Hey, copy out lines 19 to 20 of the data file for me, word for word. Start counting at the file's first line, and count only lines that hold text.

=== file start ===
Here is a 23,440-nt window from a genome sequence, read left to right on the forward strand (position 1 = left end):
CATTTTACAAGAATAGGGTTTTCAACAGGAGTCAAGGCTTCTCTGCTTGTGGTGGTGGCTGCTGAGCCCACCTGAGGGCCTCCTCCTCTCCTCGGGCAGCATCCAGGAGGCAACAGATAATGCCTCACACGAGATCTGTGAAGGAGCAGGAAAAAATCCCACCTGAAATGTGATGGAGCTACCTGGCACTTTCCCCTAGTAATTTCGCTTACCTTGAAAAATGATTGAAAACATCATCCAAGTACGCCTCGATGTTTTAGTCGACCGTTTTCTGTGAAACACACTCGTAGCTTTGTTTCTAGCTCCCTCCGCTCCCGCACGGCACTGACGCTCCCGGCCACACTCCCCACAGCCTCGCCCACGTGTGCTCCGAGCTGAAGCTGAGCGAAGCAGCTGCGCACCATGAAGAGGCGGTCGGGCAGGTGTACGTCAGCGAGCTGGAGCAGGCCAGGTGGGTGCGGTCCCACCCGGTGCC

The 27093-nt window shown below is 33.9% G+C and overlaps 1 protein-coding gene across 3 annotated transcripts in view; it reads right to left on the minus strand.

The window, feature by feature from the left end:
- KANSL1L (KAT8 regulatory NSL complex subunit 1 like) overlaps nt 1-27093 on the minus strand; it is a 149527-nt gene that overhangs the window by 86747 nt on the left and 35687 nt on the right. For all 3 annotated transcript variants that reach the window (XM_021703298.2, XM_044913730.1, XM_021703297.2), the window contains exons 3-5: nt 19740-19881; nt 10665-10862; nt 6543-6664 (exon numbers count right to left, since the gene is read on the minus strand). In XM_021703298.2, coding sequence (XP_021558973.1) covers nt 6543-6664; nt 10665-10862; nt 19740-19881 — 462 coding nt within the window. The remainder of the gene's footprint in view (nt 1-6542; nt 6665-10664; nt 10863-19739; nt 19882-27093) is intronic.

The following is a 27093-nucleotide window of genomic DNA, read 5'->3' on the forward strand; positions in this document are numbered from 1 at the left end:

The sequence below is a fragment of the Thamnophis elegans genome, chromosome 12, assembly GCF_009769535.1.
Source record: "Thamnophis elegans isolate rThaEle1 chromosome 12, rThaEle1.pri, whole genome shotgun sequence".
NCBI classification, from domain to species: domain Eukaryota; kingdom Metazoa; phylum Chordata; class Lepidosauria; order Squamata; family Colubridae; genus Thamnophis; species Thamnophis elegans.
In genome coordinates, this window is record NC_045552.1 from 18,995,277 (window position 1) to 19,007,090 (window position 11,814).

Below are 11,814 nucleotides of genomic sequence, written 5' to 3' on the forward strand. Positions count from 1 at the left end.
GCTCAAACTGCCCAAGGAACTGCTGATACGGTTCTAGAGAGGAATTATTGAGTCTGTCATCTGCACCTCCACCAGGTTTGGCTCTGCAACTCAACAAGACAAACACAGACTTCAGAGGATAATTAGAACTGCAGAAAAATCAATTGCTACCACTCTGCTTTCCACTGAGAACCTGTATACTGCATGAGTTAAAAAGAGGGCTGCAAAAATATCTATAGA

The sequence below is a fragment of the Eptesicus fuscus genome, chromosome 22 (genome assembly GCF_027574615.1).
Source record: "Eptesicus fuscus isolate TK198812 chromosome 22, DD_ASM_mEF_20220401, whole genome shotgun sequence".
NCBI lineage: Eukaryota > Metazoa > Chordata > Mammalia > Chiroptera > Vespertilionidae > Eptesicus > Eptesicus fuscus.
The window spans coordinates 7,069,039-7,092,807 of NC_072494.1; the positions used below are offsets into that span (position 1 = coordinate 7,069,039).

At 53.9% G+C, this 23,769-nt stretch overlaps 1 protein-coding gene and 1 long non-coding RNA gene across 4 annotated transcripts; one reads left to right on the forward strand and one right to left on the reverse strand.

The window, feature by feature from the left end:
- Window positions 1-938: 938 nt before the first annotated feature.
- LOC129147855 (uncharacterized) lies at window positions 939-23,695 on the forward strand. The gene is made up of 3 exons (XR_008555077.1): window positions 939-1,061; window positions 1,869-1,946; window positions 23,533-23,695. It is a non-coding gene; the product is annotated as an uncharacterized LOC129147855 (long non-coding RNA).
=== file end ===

- Window positions 1-938: 938 nt before the first annotated feature.
- LOC129147855 (uncharacterized) lies at window positions 939-23,695 on the forward strand. The gene is made up of 3 exons (XR_008555077.1): window positions 939-1,061; window positions 1,869-1,946; window positions 23,533-23,695. It is a non-coding gene; the product is annotated as an uncharacterized LOC129147855 (long non-coding RNA).